Free Trials

Download a free trial to find out which Altium software best suits your needs

How to Buy

Contact your local sales office to get started on improving your design environment


Download the latest in PCB design and EDA software

  • Altium Designer

    Complete Environment for Schematic + Layout

  • CircuitStudio

    Entry Level, Professional PCB Design Tool

  • CircuitMaker

    Community Based PCB Design Tool


    Agile PCB Design For Teams

  • Altium 365

    Connecting PCB Design to the Manufacturing Floor

  • Altium Concord Pro

    Complete Solution for Library Management

  • Octopart

    Extensive, Easy-to-Use Component Database

  • PDN Analyzer

    Natural and Effortless Power Distribution Network Analysis

  • See All Extensions

    World-Renowned Technology for Embedded Systems Development

  • Live Courses

    Learn best practices with instructional training available worldwide

  • On-Demand Courses

    Gain comprehensive knowledge without leaving your home or office

  • Altium 365 Viewer

    View & Share electronic designs in your browser

  • Altium Designer 20

    The most powerful, modern and easy-to-use PCB design tool for professional use


    Annual PCB Design Summit

    • Forum

      Where Altium users and enthusiasts can interact with each other

    • Blog

      Our blog about things that interest us and hopefully you too

    • Ideas

      Submit ideas and vote for new features you want in Altium tools

    • Bug Crunch

      Help make the software better by submitting bugs and voting on what's important

    • Wall

      A stream of events on AltiumLive you follow by participating in or subscribing to

    • Beta Program

      Information about participating in our Beta program and getting early access to Altium tools

    All Resources

    Explore the latest content from blog posts to social media and technical white papers gathered together for your convenience


    Take a look at what download options are available to best suit your needs

    How to Buy

    Contact your local sales office to get started improving your design environment

    • Documentation

      The documentation area is where you can find extensive, versioned information about our software online, for free.

    • Training & Events

      View the schedule and register for training events all around the world and online

    • Design Content

      Browse our vast library of free design content including components, templates and reference designs

    • Webinars

      Attend a live webinar online or get instant access to our on demand series of webinars

    • Support

      Get your questions answered with our variety of direct support and self-service options

    • Technical Papers

      Stay up to date with the latest technology and industry trends with our complete collection of technical white papers.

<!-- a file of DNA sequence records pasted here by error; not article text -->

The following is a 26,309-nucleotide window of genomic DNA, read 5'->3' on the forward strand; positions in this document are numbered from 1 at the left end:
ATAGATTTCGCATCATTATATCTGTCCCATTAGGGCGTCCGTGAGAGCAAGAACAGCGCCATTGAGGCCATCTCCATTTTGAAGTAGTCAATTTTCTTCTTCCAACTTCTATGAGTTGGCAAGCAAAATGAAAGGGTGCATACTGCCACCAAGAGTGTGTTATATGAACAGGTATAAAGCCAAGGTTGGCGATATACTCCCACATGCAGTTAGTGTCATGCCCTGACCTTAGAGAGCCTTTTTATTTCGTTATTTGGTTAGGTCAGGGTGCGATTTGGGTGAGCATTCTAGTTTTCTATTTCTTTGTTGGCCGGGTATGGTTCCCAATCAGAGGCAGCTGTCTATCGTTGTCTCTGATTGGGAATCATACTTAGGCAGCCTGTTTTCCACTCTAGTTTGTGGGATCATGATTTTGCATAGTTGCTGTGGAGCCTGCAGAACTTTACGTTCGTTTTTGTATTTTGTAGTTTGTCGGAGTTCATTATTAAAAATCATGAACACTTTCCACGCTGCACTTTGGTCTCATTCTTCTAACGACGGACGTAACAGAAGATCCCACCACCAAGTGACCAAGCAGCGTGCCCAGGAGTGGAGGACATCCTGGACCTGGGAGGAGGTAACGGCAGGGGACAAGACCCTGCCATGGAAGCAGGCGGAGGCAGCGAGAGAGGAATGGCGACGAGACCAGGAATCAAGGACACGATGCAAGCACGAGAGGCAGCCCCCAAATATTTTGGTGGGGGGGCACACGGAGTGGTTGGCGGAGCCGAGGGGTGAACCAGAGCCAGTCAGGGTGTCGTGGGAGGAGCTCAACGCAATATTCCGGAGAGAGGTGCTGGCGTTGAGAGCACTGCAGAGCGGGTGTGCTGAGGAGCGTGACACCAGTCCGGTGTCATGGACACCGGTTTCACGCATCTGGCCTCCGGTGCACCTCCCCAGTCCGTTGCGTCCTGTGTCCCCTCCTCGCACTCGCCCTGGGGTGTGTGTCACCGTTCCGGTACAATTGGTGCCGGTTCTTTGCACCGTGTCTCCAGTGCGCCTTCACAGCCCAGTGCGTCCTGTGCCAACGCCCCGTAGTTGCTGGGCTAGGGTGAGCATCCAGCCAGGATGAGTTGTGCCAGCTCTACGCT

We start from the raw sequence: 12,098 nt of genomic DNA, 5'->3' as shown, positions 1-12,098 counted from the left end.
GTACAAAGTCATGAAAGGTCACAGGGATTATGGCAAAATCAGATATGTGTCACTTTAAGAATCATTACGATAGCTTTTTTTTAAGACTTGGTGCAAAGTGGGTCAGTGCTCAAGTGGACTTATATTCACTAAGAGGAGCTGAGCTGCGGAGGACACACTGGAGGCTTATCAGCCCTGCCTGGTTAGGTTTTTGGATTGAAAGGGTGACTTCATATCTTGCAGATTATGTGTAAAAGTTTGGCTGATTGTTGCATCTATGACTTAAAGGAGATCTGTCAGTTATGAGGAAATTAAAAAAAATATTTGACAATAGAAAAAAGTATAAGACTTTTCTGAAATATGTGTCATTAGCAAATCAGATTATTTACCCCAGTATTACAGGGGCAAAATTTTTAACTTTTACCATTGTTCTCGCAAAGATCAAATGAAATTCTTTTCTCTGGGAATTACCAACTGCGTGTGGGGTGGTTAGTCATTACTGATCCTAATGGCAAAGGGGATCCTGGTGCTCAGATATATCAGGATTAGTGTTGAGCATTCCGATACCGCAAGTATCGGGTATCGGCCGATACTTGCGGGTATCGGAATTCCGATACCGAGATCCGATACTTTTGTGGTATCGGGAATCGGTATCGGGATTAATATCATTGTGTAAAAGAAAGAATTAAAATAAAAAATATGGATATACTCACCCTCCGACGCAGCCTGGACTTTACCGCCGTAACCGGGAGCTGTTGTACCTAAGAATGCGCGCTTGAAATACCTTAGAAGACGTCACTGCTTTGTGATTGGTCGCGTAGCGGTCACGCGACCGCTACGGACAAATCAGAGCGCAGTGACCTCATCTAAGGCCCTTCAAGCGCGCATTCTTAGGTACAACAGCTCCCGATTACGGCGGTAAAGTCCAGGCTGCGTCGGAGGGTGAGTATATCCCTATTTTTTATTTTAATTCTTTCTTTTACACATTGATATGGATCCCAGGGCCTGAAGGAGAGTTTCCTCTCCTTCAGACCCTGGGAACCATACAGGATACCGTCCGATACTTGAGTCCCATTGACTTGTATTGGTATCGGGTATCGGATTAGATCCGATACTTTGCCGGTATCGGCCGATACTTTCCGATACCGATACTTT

• Video Library

      Quick and to-the-point video tutorials to get you started with Altium Designer

    77 GHz Radar for Automotive PCBs: Routing and Signal Integrity

    Zachariah Peterson
    |  September 5, 2019

    77 GHz radar system for an autonomous vehicle

    Technology moves quickly these days, and automotive radar has transferred from primarily operating near 24 GHz to 77 GHz shortly after its introduction into new vehicles for object detection. Recent regulation changes have allowed the transition to 77 GHz, which provides a number of benefits. Shorter wavelengths facilitate wider bandwidths, and provide better resolution, smaller device form factors, and longer range. This band just happens to fall between two absorption bands for diatomic oxygen, while the 24 GHz band overlaps with an absorption band in water.

    The use of higher frequencies creates a range of design, simulation, and testing challenges for 77 GHz radar modules. In addition to the design of radar modules themselves, device layout, integration into smaller form factors, and integration into the larger ecosystem within a vehicle are all design challenges on the long road to fully-autonomous vehicles.

    Long-Range vs. Short-Range 77 GHz Radar

    As we described in a previous post, chirped GHz pulses are used to discriminate between multiple targets within a radar system’s field of view. The use of chirped pulses provides velocity and distance detection of multiple targets by measuring the Doppler shift and beat frequency with respect a signal from a reference oscillator. The use of a phased array antenna (3 Tx and 4 Rx SFPAs) provides directional emission, allowing angle-of-approach to be determined alongside the two aforementioned quantities.

    Antenna array geometry used in 77 GHz radar

    Antenna array geometry used in 77 GHz radar for automotive applications

    The chirp length (measured as a frequency range) is the primary determinant of the applicability of a given radar system. Long-range radar (LRR) uses 1 GHz linear chirped pulses (76 to 77 GHz), which short-range radar (SRR) uses 4 GHz linear chirped pulses (77 to 81 GHz). The frequency spread in these FMCW pulses has the potential to create some signal integrity and power transfer problems that can be solved with the right routing and layout scheme.

    The rate at which the pulse is chirped (i.e., the amount of time required to sweep over the entire chirp range) defines the length of the radar pulse. In forming a radar pulse, a technique very similar to mode locking in lasers is used to actively define the pulse length. Different frequency components are actively delayed by different amounts in the transmitter side.